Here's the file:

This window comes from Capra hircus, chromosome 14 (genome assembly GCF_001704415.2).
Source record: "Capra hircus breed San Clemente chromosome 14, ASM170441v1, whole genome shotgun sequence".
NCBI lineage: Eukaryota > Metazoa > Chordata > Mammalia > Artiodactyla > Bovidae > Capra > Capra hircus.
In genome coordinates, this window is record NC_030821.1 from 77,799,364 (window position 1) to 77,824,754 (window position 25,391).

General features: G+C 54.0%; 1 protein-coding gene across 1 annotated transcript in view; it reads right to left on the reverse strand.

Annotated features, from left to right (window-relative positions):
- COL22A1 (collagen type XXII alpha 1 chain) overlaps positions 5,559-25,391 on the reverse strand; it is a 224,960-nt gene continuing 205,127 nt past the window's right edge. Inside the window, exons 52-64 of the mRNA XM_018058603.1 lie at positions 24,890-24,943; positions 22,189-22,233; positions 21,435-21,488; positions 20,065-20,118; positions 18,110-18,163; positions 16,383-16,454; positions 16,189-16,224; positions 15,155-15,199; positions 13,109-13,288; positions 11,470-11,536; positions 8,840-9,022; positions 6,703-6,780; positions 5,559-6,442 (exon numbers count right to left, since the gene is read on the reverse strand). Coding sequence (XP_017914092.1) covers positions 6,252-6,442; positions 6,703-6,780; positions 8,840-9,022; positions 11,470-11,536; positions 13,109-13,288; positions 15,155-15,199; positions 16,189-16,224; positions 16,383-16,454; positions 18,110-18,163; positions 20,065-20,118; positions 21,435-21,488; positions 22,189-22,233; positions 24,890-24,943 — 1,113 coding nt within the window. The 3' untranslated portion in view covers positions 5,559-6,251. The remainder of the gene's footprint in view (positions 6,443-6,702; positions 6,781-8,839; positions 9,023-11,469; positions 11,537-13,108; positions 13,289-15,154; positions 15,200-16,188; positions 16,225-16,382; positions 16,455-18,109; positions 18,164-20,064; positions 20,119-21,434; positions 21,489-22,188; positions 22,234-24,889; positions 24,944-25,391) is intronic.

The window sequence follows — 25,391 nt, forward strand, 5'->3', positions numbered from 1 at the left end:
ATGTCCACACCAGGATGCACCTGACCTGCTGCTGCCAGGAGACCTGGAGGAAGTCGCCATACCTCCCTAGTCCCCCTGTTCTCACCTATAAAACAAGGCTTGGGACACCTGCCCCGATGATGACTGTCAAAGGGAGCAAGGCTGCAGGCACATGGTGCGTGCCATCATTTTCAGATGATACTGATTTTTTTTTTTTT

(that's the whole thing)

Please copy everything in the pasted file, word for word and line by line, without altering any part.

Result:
This window comes from Capra hircus, chromosome 14 (genome assembly GCF_001704415.2).
Source record: "Capra hircus breed San Clemente chromosome 14, ASM170441v1, whole genome shotgun sequence".
NCBI lineage: Eukaryota > Metazoa > Chordata > Mammalia > Artiodactyla > Bovidae > Capra > Capra hircus.
In genome coordinates, this window is record NC_030821.1 from 77,799,364 (window position 1) to 77,824,754 (window position 25,391).

General features: G+C 54.0%; 1 protein-coding gene across 1 annotated transcript in view; it reads right to left on the reverse strand.

Annotated features, from left to right (window-relative positions):
- COL22A1 (collagen type XXII alpha 1 chain) overlaps positions 5,559-25,391 on the reverse strand; it is a 224,960-nt gene continuing 205,127 nt past the window's right edge. Inside the window, exons 52-64 of the mRNA XM_018058603.1 lie at positions 24,890-24,943; positions 22,189-22,233; positions 21,435-21,488; positions 20,065-20,118; positions 18,110-18,163; positions 16,383-16,454; positions 16,189-16,224; positions 15,155-15,199; positions 13,109-13,288; positions 11,470-11,536; positions 8,840-9,022; positions 6,703-6,780; positions 5,559-6,442 (exon numbers count right to left, since the gene is read on the reverse strand). Coding sequence (XP_017914092.1) covers positions 6,252-6,442; positions 6,703-6,780; positions 8,840-9,022; positions 11,470-11,536; positions 13,109-13,288; positions 15,155-15,199; positions 16,189-16,224; positions 16,383-16,454; positions 18,110-18,163; positions 20,065-20,118; positions 21,435-21,488; positions 22,189-22,233; positions 24,890-24,943 — 1,113 coding nt within the window. The 3' untranslated portion in view covers positions 5,559-6,251. The remainder of the gene's footprint in view (positions 6,443-6,702; positions 6,781-8,839; positions 9,023-11,469; positions 11,537-13,108; positions 13,289-15,154; positions 15,200-16,188; positions 16,225-16,382; positions 16,455-18,109; positions 18,164-20,064; positions 20,119-21,434; positions 21,489-22,188; positions 22,234-24,889; positions 24,944-25,391) is intronic.

The window sequence follows — 25,391 nt, forward strand, 5'->3', positions numbered from 1 at the left end:
ATGTCCACACCAGGATGCACCTGACCTGCTGCTGCCAGGAGACCTGGAGGAAGTCGCCATACCTCCCTAGTCCCCCTGTTCTCACCTATAAAACAAGGCTTGGGACACCTGCCCCGATGATGACTGTCAAAGGGAGCAAGGCTGCAGGCACATGGTGCGTGCCATCATTTTCAGATGATACTGATTTTTTTTTTTTT